General Legal

This page provides general information for prisoners seeking legal representation. For additional information and referrals on a variety of issues, see the FINDING ASSISTANCE section of this site.

Bar Referral Services
Three Strikes Legislation
Law Libraries and Photocopying

Bar Referral Services

The following bar referral services refer persons to attorneys who may be hired for representation. If a prisoner or the prisoner’s family can afford to hire an attorney, they should write, or have their family call, the following bar referral services, which may be able to refer them to an attorney for representation:

Boston Bar Association Referral Service
16 Beacon Street
Boston, MA 02108
(617) 742-0625

(Note: The BBA Referral Service also has a reduced fee panel, which refers eligible clients to attorneys for representation at a reduced fee level. Inquire about the reduced fee panel when a prisoner writes or has a family member call the BBA Referral Service.)

Massachusetts Bar Association Referral Service
20 West Street
Boston, MA 02111
(617) 654-0400 or (866) 627-7577

National Lawyers Guild
14 Beacon Street
Boston, MA 02108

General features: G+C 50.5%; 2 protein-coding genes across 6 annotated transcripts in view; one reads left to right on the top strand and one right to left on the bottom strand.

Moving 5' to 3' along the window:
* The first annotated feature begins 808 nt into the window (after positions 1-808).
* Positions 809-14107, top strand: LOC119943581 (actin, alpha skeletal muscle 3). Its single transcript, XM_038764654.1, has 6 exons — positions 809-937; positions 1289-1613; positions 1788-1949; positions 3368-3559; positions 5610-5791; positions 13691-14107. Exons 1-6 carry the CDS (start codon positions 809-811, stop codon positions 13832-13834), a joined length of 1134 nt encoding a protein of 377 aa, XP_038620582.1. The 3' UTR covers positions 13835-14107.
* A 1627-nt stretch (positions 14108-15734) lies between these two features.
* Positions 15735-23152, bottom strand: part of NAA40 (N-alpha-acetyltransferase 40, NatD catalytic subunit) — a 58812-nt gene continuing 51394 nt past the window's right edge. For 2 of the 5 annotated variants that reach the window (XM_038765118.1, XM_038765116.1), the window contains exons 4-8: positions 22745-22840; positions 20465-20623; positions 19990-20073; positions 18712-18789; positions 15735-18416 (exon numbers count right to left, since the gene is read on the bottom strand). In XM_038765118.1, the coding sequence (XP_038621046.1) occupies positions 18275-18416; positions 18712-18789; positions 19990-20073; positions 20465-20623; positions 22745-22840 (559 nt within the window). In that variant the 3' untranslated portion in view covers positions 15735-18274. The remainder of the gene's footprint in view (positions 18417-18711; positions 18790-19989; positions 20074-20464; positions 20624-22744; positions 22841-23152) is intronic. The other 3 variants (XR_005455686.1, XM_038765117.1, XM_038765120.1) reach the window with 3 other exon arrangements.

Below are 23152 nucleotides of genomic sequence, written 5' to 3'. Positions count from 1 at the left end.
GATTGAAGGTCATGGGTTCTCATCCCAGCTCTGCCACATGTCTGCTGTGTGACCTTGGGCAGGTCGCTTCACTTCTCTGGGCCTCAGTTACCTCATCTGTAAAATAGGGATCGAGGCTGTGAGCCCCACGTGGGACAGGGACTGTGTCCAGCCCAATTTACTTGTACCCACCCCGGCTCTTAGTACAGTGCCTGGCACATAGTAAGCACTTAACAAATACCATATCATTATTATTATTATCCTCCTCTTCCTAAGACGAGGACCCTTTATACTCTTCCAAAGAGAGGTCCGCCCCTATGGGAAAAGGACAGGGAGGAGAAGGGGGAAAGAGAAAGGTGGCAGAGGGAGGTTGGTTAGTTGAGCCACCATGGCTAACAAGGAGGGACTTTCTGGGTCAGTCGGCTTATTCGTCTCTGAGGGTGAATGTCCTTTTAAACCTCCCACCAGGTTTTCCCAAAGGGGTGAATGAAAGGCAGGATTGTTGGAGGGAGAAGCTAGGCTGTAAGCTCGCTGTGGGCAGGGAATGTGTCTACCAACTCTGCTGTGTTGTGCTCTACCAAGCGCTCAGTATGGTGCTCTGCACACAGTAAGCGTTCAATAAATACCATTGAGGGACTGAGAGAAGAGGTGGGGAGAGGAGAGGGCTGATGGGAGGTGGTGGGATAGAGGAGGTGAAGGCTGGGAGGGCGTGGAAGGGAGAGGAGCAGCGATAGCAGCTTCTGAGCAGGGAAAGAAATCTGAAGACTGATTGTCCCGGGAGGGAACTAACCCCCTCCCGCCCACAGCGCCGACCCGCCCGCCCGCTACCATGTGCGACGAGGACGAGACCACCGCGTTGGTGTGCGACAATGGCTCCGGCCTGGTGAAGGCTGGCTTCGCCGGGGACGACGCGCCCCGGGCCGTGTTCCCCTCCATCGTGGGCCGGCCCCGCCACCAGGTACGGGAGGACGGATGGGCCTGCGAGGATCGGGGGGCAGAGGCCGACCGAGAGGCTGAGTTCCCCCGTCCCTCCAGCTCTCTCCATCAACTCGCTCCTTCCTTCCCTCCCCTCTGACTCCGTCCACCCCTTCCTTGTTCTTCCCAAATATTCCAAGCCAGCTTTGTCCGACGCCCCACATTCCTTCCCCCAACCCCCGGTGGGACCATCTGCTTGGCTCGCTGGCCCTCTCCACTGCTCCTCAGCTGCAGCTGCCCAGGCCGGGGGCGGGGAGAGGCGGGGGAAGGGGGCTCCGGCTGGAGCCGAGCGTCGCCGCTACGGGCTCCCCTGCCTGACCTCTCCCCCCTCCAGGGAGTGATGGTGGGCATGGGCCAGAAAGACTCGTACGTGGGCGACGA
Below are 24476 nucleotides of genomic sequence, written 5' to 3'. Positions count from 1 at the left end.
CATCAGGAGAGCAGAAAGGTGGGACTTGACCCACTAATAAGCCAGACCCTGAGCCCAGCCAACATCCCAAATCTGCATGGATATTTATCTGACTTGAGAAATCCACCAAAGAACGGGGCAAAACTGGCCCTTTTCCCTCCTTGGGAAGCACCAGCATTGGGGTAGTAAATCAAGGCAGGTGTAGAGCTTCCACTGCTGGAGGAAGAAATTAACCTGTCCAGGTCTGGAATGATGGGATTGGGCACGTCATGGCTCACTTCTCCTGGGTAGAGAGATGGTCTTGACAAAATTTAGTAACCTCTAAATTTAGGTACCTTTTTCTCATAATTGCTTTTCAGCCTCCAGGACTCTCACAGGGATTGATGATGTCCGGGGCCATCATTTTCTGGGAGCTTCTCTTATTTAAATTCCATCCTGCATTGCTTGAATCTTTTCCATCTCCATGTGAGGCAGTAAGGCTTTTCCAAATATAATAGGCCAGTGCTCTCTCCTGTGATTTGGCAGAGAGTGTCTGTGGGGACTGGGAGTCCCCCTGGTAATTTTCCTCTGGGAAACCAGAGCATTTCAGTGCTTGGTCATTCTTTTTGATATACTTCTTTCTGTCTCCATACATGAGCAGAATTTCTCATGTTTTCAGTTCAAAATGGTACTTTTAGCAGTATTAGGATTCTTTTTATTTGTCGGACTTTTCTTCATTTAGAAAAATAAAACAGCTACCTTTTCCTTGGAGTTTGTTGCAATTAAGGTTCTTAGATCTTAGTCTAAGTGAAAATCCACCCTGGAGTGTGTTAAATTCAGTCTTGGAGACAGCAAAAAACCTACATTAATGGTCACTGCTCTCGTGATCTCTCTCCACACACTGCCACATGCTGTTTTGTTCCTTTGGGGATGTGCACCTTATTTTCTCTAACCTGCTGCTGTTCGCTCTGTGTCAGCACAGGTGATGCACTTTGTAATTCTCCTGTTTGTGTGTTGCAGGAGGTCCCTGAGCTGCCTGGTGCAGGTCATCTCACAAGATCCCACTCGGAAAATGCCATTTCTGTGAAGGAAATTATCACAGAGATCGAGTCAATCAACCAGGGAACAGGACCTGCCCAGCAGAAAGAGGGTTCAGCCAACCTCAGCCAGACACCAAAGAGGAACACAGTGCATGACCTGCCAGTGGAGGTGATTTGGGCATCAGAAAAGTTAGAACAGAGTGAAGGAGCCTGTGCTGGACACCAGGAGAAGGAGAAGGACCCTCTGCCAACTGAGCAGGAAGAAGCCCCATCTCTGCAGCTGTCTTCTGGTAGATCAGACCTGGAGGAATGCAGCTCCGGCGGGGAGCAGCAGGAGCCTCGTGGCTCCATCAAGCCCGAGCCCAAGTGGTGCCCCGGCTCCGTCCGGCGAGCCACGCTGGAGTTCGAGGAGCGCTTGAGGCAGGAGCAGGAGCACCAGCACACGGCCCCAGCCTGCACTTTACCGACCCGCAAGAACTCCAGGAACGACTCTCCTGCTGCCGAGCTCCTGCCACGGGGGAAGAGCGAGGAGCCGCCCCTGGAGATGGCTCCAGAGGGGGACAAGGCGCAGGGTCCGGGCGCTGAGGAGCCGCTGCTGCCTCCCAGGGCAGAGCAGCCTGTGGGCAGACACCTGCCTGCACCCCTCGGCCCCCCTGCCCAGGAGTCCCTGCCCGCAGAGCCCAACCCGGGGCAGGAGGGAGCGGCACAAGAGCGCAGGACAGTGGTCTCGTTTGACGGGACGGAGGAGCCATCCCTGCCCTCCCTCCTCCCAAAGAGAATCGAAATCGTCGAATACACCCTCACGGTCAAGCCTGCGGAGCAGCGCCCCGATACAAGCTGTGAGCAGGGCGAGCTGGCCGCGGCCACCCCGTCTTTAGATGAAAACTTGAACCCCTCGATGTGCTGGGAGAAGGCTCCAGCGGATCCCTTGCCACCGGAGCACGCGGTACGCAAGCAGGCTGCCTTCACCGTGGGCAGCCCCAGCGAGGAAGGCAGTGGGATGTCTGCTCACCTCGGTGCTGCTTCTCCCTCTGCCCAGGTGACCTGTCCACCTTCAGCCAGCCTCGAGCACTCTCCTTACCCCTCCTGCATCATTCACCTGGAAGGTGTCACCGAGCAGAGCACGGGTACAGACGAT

(617) 227-7008

Please note that the above telephone numbers are automated numbers that cannot be accessed from inside the prison.

“Three Strikes” Legislation

For information about the “Three Strikes” law enacted in 2012, and the effects of the other provisions of the law on earned good time credits and mandatory minimum drug sentences, please click here to read the Three Strikes Protocol (PDF).

Law Libraries & Photocopying

The following information is for prisoners interested in understanding their rights to access law library and photocopying services.

I. Rights Pursuant to Federal and State Case Law

You have rights to legal services stemming from case law in both federal and state courts. The most important cases in this area are Bounds v. Smith, 430 U.S. 817 (1977) and Lewis v. Casev, 518 U.S. 343 (1995). The Supreme Court held that the fundamental constitutional right of access to the courts requires prison authorities to assist prisoners in the preparation and filing of meaningful legal papers by providing prisoners with adequate law libraries or adequate assistance from persons trained in the law. Thus, contrary to popular belief, prisoners do not have a right to access law libraries but rather, prisoners have only a right to access the courts. Many prisons have opted to provide prisoners with access to the courts by allowing them to use law libraries, although some prisons provide prisoners access to the courts by giving them the assistance of an attorney or paralegal.